Rewriting Pope Francis

I’m not normally a fan of dumbing down language, but I think there are some areas where clear and concise communication can be useful.

Religious instruction, for example.

I’m trying to read the “Year of Mercy” Companion every morning (don’t ask me how ‘religious’ I’ve been about it. As with my actual religious faith, sometimes I’ve been more successful with this commitment than others).

I thought I might start tearing out the pages that inspire me and pinning them to the fridge so that the rest of the family can stumble across them.

But, when I read this morning’s except from Misericordia Vultus, I really struggled to understand it. I can’t imagine it would hold the interest of an 11 year old boy (or a 48 year old boy, for that matter).

So I tried to rewrite it in more accessible language. It was an interesting exercise for me, and I’m going to record what I did here. I know I’m on shaky theological ground here, but I wish someone more qualified had done the translation in a  more accessible way.

Here’s the original:

The Church lives an authentic life when she…proclaims mercy—the most stupendous attribute of…the Redeemer—and when she brings people close to the sources of the Savor’s mercy…

It is precisely because sin exists in the world…that God, who is love, cannot reveal himself otherwise than as mercy. This corresponds…to the whole interior truth of man and of the world which iceman’s temporary homeland. Mercy in itself, as a perfection of the infinite God, is also infinite. Also infinite therefore and inexhaustible is the Father’s readiness to receive the prodigal children who return to his home. Infinite are the readiness and power of forgiveness which flow continually from the marvelous value of the sacrifice of the Son.

No human sin can prevail over this power or even limit it. On the part of man only a lack of good will can limit it, a lack of readiness to be converted and to repent, in other words persistence in obstinacy, opposing grace and truth, especially in the face of the witness of the cross and Resurrection of Christ. Therefore, the Church professes and proclaims conversion. Confession to God also consists in discovering his mercy….Authentic knowledge of the God of mercy, the God of tender love, is a constant and inexhaustible source of conversion…as a permanent attitude, as a state of mind.

See what I mean? Apart from the twisted sentence structure, the bigger problem is that uses jargon, it is written for a very specialized audience, who understands what “the marvelous value of the sacrifice of the Son” is, and who doesn’t have to search their memory of childhood catechism lessons (if they were lucky enough to have had them) for what the precise definition of ‘conversion’ is.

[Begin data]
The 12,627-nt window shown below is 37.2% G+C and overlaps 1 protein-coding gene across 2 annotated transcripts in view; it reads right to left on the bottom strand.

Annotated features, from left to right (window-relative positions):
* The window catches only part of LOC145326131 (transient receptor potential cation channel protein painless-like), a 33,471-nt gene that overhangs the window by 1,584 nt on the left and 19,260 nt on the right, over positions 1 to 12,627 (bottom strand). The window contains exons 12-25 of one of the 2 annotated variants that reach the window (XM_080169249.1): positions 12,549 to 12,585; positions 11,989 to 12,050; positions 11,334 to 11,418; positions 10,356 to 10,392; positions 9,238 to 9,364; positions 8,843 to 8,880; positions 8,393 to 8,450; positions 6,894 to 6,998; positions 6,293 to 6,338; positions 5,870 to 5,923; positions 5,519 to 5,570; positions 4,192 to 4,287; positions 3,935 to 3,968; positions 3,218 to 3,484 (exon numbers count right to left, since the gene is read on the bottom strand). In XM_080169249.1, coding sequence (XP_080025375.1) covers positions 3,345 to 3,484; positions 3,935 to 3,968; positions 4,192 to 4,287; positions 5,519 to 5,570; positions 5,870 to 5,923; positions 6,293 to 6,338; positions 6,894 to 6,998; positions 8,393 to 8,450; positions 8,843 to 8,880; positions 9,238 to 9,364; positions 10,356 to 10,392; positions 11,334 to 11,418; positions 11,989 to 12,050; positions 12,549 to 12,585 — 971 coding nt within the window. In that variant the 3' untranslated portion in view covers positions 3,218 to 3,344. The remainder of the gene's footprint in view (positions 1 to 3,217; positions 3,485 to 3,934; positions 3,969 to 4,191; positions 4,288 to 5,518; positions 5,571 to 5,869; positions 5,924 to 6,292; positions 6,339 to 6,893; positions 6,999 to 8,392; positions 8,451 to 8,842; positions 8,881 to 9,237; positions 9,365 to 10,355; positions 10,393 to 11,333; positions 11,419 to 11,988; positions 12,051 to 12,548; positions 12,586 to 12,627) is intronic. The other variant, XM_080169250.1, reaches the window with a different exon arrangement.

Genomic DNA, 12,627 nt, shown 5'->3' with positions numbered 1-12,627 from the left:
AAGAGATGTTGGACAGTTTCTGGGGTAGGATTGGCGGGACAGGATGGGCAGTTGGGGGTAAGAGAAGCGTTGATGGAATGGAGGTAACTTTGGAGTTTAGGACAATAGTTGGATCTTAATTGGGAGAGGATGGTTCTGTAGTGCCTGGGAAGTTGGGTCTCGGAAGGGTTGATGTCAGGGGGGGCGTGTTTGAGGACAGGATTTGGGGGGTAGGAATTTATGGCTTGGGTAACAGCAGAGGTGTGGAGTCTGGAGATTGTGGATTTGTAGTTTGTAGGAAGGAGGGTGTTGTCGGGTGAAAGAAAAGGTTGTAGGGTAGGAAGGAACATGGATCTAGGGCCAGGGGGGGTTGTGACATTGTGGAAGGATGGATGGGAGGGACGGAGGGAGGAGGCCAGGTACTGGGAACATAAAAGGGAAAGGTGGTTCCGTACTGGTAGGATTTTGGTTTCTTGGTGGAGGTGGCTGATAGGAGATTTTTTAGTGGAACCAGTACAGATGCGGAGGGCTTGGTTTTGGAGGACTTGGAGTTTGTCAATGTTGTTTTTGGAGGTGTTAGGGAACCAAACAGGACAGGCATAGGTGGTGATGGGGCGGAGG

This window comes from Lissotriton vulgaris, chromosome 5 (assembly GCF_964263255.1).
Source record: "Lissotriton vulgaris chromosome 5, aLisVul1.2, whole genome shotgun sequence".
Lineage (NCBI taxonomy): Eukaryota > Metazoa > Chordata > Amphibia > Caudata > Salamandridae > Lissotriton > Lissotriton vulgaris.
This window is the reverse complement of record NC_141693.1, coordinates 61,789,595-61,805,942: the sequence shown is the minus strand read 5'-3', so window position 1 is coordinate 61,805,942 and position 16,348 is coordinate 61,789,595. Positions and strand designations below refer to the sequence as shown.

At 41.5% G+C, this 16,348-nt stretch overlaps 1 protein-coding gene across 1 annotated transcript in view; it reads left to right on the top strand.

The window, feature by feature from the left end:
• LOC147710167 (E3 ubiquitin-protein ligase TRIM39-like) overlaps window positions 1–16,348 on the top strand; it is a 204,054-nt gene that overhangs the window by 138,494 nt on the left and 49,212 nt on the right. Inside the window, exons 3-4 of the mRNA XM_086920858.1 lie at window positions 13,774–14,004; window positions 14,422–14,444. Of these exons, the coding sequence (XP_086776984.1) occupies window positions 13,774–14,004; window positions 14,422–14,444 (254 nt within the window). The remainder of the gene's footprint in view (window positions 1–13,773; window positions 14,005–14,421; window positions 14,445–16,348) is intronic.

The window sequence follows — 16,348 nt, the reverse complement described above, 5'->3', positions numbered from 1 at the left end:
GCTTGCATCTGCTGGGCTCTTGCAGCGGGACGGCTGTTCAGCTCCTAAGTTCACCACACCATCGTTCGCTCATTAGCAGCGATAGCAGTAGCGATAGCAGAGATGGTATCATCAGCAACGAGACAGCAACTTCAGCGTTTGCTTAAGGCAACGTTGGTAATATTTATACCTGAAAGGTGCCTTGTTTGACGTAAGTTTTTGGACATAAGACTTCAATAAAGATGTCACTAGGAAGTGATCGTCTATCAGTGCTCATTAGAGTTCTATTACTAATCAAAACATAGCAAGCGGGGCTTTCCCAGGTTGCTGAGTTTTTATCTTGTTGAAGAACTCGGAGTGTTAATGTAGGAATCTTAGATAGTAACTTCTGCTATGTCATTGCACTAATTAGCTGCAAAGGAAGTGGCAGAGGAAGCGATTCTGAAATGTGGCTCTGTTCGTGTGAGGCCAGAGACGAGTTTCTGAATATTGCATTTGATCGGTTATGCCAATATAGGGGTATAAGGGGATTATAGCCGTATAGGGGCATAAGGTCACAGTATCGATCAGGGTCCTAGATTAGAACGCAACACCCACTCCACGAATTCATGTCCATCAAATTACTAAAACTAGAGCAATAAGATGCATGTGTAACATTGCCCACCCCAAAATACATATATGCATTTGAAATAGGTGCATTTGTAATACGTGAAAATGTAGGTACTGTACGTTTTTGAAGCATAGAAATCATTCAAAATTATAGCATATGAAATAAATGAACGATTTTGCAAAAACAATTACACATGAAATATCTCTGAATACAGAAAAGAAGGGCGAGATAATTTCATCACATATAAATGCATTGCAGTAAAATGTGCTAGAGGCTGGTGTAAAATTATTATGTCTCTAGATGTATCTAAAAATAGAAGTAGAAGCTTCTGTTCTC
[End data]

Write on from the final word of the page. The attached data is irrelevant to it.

I understand that “cannot reveal himself otherwise than as mercy” has a certain emphatic ring that “can only reveal himself as mercy” lacks, but it’s also hopelessly convoluted. And I speak as someone who loves a long sentence.

So here’s my attempt to write this more accessibly.

The most astonishing thing about Jesus is His mercy. That is what we, the people of the Church, must be all about. Mercy.

God is love. This world—our temporary home—is full of sin and temptation. The only way He can show Himself to us here, is through mercy.

God is infinite (unending, everywhere and everywhen). So is His mercy. He is always ready to forgive the prodigal child who comes home. We can’t wear him out. The sacrifice of His son is the proof. We can’t change that.

We can refuse his mercy, though. If we can look at Jesus on the cross and say ‘no’ to mercy and forgiveness, we are not walking with God.

The Church’s message is, “Walk with God. Live an authentic Christian life.”

God is mercy. God is an inexhaustible source of tender love. He offers us all the tools we need to accept his invitation to walk with Him.

Accepting Him is a decision we must make all day, every day, with his help. Luckily, we can’t wear out God’s mercy. He is always there, offering us his hand.

That’s my interpretation, anyway.

And that’s a God—and a Church—that, even on my worst day, I could believe in.

One thought on “Rewriting Pope Francis

  1. f macd

    That, right there, is what my (innovative) Translation Methodology class tried to get us to realise in 1987. I grant you, even the course name could have had the same principles applied to it. Know your audience.

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